-Our guest blogger- Jay Conrad Levinson is the author of the best-selling marketing series in history, “Guerrilla Marketing,” plus 30 other books. His books have sold 14 million copies worldwide. His guerrilla concepts have influenced marketing so much that today his books appear in 41 languages and are required reading in many MBA programs worldwide. He was a teacher and sounding board for The Shift Doctors (Tracy Latz, M.D. and Marion Ross, Ph.D.) ; and after many discussions strongly encouraged us to publish a book (soon to be released) designed to assist people who struggle with implementing tools learned in business or entrepreneurial coaching programs due to self-sabotage. For more on Jay Conrad Levinson visit www.gmarketing.com
Guerrilla New Business
The obtaining of precious new business is a whole lot easier than you may have imagined — but only if you have the mindset of the guerrilla.
One of the least understood secrets of successful marketing is the ease with which new business may be won. As powerful as you may be with that knowledge, your power increases when you comprehend the importance of gaining that new business in the first place.
Although it now costs you six times more to sell something to a new customer than to an existing customer — which is why guerrillas market so caringly and consistently to their customers — there is a constant need to increase your customer base. Therefore, you’re got to be willing to turn cartwheels in order to get a human being converted into a real live paying customer. Break even or even lose money in the quest for a new customer because your investment in securing these precious souls will be returned manyfold.
Once your prospects become customers, they’re a source of profits for life — because guerrillas know the crucial importance of non-stop follow-up. The follow-up increases your profits while decreasing your cost of marketing. Remember, it’s only one-sixth the cost of marketing to non-customers.
But let’s get back to those non-customers and consider a potent guerrilla tactic to win their business and transfer them from the twilight zone to your customer list, where they belong. The tactic begins with a phrase:
A powerful guerrilla phrase to emblazon amidst your memory cells is “pilot project.” It is often difficult to get a company or a person to agree to do business with you. It is much simpler to get them to agree to a mere pilot project. Even if companies or individuals are unhappy with their current suppliers, they may be reluctant to sever the relationship and sign up with you — just in case you turn out to be flaky.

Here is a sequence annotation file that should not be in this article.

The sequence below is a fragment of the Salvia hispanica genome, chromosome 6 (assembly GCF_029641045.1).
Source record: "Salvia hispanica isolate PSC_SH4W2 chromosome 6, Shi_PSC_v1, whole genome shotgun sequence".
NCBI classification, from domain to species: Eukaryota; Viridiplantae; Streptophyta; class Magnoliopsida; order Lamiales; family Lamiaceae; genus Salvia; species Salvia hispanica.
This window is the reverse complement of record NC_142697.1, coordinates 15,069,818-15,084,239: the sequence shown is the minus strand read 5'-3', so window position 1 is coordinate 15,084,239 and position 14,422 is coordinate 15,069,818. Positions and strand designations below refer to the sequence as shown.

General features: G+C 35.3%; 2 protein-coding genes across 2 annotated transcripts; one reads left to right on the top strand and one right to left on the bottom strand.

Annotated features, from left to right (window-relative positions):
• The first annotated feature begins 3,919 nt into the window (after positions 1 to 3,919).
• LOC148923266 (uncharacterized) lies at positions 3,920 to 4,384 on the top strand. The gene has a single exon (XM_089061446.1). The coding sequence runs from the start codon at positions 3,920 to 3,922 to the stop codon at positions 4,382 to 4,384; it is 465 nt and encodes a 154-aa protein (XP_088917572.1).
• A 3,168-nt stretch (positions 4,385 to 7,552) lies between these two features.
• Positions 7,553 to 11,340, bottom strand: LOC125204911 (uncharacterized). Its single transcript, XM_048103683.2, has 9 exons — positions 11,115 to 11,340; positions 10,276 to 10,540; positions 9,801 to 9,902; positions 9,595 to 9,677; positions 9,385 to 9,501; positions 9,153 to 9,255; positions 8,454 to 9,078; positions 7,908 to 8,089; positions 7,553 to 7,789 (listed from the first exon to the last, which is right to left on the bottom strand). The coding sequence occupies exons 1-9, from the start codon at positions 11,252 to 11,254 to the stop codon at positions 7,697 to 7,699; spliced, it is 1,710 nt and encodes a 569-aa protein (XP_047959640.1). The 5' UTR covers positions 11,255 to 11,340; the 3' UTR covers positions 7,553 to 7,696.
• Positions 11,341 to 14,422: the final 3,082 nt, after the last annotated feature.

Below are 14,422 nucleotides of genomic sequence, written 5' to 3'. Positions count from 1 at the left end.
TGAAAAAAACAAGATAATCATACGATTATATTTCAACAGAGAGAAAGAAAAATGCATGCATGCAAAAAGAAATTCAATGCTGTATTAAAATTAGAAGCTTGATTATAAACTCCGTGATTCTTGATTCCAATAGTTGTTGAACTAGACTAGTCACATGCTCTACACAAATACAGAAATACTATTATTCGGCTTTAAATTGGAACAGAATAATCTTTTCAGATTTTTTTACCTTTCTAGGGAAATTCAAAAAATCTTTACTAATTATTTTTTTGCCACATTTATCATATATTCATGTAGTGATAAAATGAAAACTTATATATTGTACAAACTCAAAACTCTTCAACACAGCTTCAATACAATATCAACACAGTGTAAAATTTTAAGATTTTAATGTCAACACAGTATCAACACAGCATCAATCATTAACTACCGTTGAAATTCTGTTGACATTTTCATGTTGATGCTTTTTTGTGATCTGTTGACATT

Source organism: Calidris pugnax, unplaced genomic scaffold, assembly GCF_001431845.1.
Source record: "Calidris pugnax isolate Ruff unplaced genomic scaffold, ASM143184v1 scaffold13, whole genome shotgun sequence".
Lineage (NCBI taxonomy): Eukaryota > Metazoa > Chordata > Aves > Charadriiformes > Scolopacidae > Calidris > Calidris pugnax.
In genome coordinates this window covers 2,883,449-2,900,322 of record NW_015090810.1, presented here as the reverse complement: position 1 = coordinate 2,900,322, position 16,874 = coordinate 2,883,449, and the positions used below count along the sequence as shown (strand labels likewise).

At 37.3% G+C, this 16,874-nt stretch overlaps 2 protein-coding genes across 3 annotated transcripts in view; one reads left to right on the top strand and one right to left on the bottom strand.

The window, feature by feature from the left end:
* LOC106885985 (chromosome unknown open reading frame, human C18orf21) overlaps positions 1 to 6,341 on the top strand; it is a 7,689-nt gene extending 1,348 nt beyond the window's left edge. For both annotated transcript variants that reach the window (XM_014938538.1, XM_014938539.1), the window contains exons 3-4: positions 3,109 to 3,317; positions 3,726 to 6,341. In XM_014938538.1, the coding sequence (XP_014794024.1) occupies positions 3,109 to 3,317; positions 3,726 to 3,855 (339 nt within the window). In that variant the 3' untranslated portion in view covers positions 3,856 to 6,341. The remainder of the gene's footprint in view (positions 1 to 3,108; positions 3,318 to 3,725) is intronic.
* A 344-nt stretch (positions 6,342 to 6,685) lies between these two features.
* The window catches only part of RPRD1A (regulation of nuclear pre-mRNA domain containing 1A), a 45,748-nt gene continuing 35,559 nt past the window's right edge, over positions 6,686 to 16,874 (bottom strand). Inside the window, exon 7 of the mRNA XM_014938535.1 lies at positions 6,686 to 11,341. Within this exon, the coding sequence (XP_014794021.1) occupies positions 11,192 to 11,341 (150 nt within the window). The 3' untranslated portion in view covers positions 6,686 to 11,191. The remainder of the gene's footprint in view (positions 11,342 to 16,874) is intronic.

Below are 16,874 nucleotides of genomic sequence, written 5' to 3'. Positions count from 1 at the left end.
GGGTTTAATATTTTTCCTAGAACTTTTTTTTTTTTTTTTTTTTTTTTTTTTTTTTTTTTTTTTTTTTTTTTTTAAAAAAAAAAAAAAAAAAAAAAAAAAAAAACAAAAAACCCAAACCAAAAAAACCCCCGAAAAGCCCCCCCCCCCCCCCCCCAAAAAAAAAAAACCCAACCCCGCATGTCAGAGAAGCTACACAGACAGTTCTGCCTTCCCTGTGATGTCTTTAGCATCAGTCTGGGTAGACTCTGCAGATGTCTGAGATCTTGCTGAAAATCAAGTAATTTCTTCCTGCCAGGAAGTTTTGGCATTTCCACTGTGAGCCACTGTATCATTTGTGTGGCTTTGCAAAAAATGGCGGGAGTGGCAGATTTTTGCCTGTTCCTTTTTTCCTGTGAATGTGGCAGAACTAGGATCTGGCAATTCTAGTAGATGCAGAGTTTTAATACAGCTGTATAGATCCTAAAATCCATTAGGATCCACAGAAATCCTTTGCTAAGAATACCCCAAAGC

But you defuse that reluctance when you assure them that you don’t want to get married — and get all their business. You only want to become engaged — and get a simple pilot project. That’s certainly not asking for much.
Pilot projects are very tempting to companies and to individuals because they allow these good people to see if you’re as good as you say you are, without going too far out on a limb. Even if the project is a bust, it was only a pilot project. No big deal.
But if the project is a success — well then, that certainly indicates that a larger project should be undertaken, then a larger one still, and eventually, all the business. Moral? It’s tough to get an okay for all the new business. It is far less tough to get an okay for a pilot project.
The concept of aiming for pilot projects may be applied as easily to a service business as a product business. If you perform services, offer to perform them for only part of the customer’s needs, not all of them. Offer to perform them for a test period only, something like six weeks or so. Maybe even less if you feel that less time will be enough for you to prove your worth and value.
If you sell products, ask the store owner to give your products prominent display, proper signage, and ample shelf space during the pilot project. But because it’s only a pilot project, ask for this only for a limited time, or with a limited order. Will your products product profits? This simple pilot project will tell.
Guerrillas are wary of wooing new business by offering discounts — because they know darned well that customers who purchase by price alone are the worst possible kind, disloyal, expensive to maintain, and in the end, only one-ninth as profitable as loyal customers who stick around because of value or service, quality or selection. But these self-same guerrillas are very willing even to lose money on customers — for the first sale only — if the customers focus on things other than mere cost.
Pilot projects are rarely profit producers all by themselves. But they open the door to a world where profits abound, a world where relationships are lasting. That’s why savvy companies and individuals say “yes” to offers of pilot projects. These projects are inexpensive learning and high potential earning opportunities. Hey! Why not do a pilot project on pilot projects?
– For more on Jay Conrad Levinson visit www.gmarketing.com